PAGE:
Interim budget may set fiscal deficit target at 5.3-5.4%

Interim budget-cum-vote on account is likely to peg fiscal deficit for FY24-25 at 5.3-5.4 per cent of GDP (Gross Domestic Products), sources in the government have said. This is possible through higher collection of taxes and cuts in revenue expenditure.

Though the government is hopeful of meeting the fiscal deficit target of 5.9 per cent for the current fiscal, contraction in nominal growth, as projected in the first advance estimate has cast a doubt on this probability. Revised estimate of fiscal deficit will be part of the interim budget.

Fiscal deficit is the difference between income and expenditure of the government. Finance Minister Nirmala Sitharaman will present the interim budget on February 1.

Lowering the target for fiscal deficit is critical for achieving the 4.5 per cent target by FY25-26. While announcing the budget for the current fiscal, the government did not outline any medium term fiscal deficit target citing continued global uncertainty. Instead, as announced in the Budget speech for FY21-22, the government would continue on the broad path of fiscal consolidation to reach a fiscal deficit-to-GDP ratio below 4.5 per cent by FY25-26. In line with this commitment, the central government attained the lower levels of fiscal deficit-to-GDP projected for FY21-22 and FY22-23, the ‘Statements of Fiscal Policy as required under the Fiscal Responsibility and Budget Management Act, 2003’ said.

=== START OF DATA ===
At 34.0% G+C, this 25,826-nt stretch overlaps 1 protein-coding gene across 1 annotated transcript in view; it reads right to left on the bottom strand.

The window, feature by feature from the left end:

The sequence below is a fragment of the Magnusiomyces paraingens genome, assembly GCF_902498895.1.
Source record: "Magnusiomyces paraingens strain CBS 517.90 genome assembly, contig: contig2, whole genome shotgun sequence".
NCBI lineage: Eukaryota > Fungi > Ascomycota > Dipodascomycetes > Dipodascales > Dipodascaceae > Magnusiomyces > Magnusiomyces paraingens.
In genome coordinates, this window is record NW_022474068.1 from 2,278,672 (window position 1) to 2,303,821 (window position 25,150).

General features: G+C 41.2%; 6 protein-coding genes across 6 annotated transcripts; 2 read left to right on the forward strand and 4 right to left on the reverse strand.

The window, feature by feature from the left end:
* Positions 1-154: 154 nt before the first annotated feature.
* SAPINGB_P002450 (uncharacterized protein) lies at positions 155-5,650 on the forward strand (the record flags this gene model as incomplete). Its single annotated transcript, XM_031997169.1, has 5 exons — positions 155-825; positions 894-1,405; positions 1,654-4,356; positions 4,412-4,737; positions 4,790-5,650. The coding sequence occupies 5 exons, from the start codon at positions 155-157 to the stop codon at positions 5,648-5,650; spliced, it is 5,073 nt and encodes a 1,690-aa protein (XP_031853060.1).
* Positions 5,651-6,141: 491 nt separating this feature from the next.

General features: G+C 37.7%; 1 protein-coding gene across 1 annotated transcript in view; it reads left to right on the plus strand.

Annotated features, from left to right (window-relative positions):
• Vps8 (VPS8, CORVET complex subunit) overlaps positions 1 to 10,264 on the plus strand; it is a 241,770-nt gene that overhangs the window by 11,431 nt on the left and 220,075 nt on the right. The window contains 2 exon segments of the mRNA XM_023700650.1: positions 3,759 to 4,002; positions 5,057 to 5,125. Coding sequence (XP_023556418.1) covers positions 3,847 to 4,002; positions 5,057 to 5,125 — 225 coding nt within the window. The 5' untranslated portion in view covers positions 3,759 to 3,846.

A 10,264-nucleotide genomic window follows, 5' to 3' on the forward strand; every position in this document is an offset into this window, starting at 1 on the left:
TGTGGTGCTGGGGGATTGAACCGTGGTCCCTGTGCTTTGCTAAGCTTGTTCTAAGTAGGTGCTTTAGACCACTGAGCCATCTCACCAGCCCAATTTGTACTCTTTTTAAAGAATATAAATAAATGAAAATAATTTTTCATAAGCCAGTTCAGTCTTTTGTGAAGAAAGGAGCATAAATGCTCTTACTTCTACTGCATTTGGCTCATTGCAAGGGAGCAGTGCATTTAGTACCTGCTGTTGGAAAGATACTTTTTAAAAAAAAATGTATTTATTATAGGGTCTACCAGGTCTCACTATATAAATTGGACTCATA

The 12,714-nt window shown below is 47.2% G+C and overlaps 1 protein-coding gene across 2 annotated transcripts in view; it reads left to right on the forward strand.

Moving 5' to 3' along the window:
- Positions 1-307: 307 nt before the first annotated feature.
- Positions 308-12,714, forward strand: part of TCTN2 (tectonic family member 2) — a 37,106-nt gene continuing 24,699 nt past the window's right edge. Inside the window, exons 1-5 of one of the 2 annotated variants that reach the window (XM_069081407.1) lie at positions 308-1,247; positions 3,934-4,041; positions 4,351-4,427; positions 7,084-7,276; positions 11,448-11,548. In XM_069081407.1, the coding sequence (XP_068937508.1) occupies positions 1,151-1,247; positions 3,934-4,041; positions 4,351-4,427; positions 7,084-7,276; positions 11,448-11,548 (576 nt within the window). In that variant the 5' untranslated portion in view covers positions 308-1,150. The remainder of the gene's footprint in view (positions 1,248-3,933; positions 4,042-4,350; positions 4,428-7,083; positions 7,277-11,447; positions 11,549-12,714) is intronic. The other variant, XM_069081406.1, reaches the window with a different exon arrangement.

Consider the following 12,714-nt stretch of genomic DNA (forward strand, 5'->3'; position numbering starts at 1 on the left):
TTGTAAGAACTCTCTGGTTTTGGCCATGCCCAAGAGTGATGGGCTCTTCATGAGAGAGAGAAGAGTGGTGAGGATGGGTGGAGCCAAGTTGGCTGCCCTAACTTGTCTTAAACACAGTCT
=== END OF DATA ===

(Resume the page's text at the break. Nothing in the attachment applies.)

Aditi Nayar, Chief Economist with ICRA said that with the assumption of a sharper expansion in revenue receipts (9.5 per cent) compared to revenue expenditure (3.9 per cent), the revenue deficit is expected to entail a substantial correction to ₹7.9-lakh crore (2.4 per cent of ICRA’s GDP estimate) in FY25 from the ₹9 lakh crore (3 per cent of GDP) projected for FY2024.

“Taking into account a modest target for disinvestment receipts and a 10 per cent expansion in capex, ICRA expects the GoI to target a fiscal deficit of 5.3 per cent of GDP in FY25, midway through the expected print of 6 per cent in FY24 and the medium-term target of 4.5 per cent for FY26,” she said.

Such a number would mean an absolute fiscal deficit figure of ₹17.1 lakh crore during the next fiscal as against the estimated ₹17.9 lakh crore of current fiscal. While the sharp slowdown in capex growth would weigh on the pace of GDP expansion, ICRA believes that a number higher than this would impinge on the GoI’s ability to bridge half the required consolidation in the coming fiscal.

“As per ICRA’s estimates, every 10 bps of expansion in the fiscal deficit-to-GDP ratio would allow for additional capex of ₹32,400 crore. However, this would make the task at hand in FY26 more challenging,” Nayar said.

As far as current fiscal is concerned, first advance estimate has lowered nominal GDP to 8.9 per cent. Considering fiscal deficit at the end of November at at ₹9.06 lakh crore or 50.7 per cent of BE and revised GDP number, business as usual is likely to take deficit to little over 6 per cent. However, according to SBI research report, if the government curtails spending by over ₹37,000 crore, then 5.9 per cent target could be achieved.

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